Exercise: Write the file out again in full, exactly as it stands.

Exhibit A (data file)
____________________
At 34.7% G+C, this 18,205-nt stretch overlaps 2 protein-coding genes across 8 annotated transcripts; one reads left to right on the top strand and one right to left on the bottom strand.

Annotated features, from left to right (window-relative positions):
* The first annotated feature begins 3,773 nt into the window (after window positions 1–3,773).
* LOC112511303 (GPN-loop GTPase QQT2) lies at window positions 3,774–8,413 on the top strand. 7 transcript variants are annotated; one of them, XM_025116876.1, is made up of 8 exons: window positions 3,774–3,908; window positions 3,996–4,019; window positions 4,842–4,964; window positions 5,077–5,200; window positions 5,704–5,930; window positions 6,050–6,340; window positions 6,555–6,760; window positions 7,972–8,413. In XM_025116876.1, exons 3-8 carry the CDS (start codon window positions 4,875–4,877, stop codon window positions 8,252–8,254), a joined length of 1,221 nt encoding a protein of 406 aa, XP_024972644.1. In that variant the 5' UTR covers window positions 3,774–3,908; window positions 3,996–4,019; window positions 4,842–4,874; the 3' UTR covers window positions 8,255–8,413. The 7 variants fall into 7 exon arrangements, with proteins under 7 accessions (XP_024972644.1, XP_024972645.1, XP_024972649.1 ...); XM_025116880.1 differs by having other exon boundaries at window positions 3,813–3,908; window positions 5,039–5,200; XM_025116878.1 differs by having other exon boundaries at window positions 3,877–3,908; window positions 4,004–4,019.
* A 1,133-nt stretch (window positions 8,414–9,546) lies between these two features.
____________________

At 34.7% G+C, this 18,205-nt stretch overlaps 2 protein-coding genes across 8 annotated transcripts; one reads left to right on the top strand and one right to left on the bottom strand.

Annotated features, from left to right (window-relative positions):
* The first annotated feature begins 3,773 nt into the window (after window positions 1–3,773).
* LOC112511303 (GPN-loop GTPase QQT2) lies at window positions 3,774–8,413 on the top strand. 7 transcript variants are annotated; one of them, XM_025116876.1, is made up of 8 exons: window positions 3,774–3,908; window positions 3,996–4,019; window positions 4,842–4,964; window positions 5,077–5,200; window positions 5,704–5,930; window positions 6,050–6,340; window positions 6,555–6,760; window positions 7,972–8,413. In XM_025116876.1, exons 3-8 carry the CDS (start codon window positions 4,875–4,877, stop codon window positions 8,252–8,254), a joined length of 1,221 nt encoding a protein of 406 aa, XP_024972644.1. In that variant the 5' UTR covers window positions 3,774–3,908; window positions 3,996–4,019; window positions 4,842–4,874; the 3' UTR covers window positions 8,255–8,413. The 7 variants fall into 7 exon arrangements, with proteins under 7 accessions (XP_024972644.1, XP_024972645.1, XP_024972649.1 ...); XM_025116880.1 differs by having other exon boundaries at window positions 3,813–3,908; window positions 5,039–5,200; XM_025116878.1 differs by having other exon boundaries at window positions 3,877–3,908; window positions 4,004–4,019.
* A 1,133-nt stretch (window positions 8,414–9,546) lies between these two features.